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Title of Lesson: The Pulitzer Prize, Then and Now

Teacher Name:_____________________ Grade Level:____

Learning Goals

What Learners will…

Be able to do ​(behavioral): By the end of the lesson, students will be able to name

multiple Pulitzer Prize winning compositions and their notable characteristics at a success

rate of 80%.

Understand ​(cognitive): Students will interpret a piece, or portion of a piece, that has

won the Pulitzer Prize.

Encounter ​(experiential): Students will attend the concert given by the Westminster

Choir and Bang on a Can of Julia Wolfe’s ​Anthracite Fields​.

Construct meaning ​(constructivist): Students will appreciate the musicianship and

artistry of pieces that won the Pulitzer Prize.

Focusing Question

In what ways ​(complete the sentence): do Pulitzer Prize winning pieces show their

distinguishability?

Materials

Computer, Speaker System

Youtube

(​https://youtu.be/-PFEHqgEPw0​)-Copland, Appalchian Spring, Movement VII

(​https://youtu.be/I7qWWYV3PGc​)-Reynolds, Whispers out of Time, Movement V

Assessment
Formative: ​Teacher will monitor the students’ comprehension of material by observing the

quality of discussion and getting all students to participate.

Summative: ​The teacher will apply a rubric to the final project performed by the students in

regards to creativity, use of non-traditional musical effects, and their explanation of the piece.

Integrative: ​The teacher uses a journal to keep track of what students responded the best and

will adjust future lessons accordingly.

Process

Partner: ​Students will bring in pieces that they find to be exceptional. Not necessarily a piece

that they just enjoy, but one that they think has an exceptional amount of artistry, creativity,

musicianship, or innovation. The students will have to explain themselves and talk about why

they think the piece is so exceptional, give specific as well as general comments about the

composition’s musical significance.

Present: ​The teacher will then take a particular song from the student’s that they also found to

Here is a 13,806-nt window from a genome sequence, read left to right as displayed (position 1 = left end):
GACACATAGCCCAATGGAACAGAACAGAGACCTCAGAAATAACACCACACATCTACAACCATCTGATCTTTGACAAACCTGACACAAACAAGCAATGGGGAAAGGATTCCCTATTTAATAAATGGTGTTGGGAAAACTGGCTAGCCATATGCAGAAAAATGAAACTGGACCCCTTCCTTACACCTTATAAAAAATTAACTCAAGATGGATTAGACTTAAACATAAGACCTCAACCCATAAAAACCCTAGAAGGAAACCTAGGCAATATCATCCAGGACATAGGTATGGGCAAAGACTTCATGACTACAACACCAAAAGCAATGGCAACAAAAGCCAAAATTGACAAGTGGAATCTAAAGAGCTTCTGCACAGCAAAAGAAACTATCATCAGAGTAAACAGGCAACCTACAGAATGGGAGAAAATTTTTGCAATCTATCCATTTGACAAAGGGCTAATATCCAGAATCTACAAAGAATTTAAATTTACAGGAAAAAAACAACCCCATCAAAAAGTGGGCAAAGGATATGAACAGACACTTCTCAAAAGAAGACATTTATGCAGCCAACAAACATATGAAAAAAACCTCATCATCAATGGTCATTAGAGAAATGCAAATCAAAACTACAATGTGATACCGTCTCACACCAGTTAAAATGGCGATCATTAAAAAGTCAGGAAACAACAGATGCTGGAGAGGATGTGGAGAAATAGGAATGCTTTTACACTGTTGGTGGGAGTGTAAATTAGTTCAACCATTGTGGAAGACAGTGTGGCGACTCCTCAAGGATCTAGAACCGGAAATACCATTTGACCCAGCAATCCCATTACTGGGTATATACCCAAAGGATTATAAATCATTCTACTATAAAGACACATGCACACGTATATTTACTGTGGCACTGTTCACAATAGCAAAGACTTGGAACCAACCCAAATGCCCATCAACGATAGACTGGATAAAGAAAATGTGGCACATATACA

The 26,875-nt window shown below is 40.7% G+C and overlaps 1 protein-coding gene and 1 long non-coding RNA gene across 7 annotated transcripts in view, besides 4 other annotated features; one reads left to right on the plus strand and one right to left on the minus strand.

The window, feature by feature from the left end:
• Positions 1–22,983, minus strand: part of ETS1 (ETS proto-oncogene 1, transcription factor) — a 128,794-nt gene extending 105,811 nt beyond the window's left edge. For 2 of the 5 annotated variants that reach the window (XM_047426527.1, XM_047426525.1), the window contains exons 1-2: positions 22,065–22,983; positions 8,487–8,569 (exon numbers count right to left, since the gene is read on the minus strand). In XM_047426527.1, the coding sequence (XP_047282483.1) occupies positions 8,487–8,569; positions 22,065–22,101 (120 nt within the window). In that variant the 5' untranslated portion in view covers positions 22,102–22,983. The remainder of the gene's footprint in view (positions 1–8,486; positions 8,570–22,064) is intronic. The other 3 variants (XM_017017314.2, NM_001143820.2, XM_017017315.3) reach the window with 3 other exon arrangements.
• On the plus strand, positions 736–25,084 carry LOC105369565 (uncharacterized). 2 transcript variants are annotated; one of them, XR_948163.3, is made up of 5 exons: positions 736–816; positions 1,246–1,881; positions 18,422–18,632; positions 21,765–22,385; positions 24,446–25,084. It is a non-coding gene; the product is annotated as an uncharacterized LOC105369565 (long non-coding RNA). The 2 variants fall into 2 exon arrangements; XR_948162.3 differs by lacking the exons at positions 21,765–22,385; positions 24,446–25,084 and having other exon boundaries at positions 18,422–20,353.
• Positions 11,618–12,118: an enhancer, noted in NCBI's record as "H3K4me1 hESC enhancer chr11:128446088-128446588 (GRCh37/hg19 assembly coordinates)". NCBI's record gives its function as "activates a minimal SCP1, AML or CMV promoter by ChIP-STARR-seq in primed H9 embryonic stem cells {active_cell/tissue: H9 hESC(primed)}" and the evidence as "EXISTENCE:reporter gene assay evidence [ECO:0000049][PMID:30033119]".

be quite artistic. They will go more into that piece and start analyzing what made it so great.

Especially focusing on something that is innovative and/or tied to some sort of strong story. This

will then tie directly into “Anthracite Fields”. Next, the teacher will play “Appalachian Spring”

by Aaron Copland for the students (winner of Pulitzer Prize in 1945). It is suggested to play

Movement 7 (Variations on a Shaker Melody) as it may be most familiar to the students. The

teacher will then talk about what makes this piece special. Ex. it’s influence of American nature,

his ability to create such fine and complex textures with only a 13-member chamber orchestra,

the story of the ballet. (Be sure that students keep in mind that it was 1945 and innovation then

was different than it is now). After doing this, students will listen to a recording of “Whispers
Out of Time” by Roger Reynolds, Movement V (Prize winner in 1989). The teacher will talk

about Reynolds inspiration that came from John Ashberry’s “Self Portrait in a Convex Mirror”

and how this could have affected the way he wrote his piece. Ex. That’s where he got the names

for each movement, what makes Movement V sound like “A Chill, a Blight Moving Outward”.

What makes the piece Pulitzer Prize worthy? Innovation, use of instrumental sound effects,

extended techniques (harmonics), non-traditional harmony. The teacher will end this portion of

the lesson talking about how the Pulitzer Prize awarded very different music in 1945 compared

to today. Ask students to keep in mind what an award winning piece might consist of today, and

why Anthracite Fields may have been chosen for the prize (for when they go to the

performance).

Personalize: ​Students will be assigned to create a short composition that uses non-traditional

harmony and/or sound effects to depict a landscape or other natural picture. In this exercise,

students could use a piano, percussion, their voices (with sound effects like “whoosh” sounds for

wind, tongue clicking, clapping), or any other instruments that are available. Students may work

in groups or alone. Students must also do a write-up that explains their piece and talks about how

they used different sounds to create a certain atmosphere.

Perform: ​Students will perform their compositions for the class.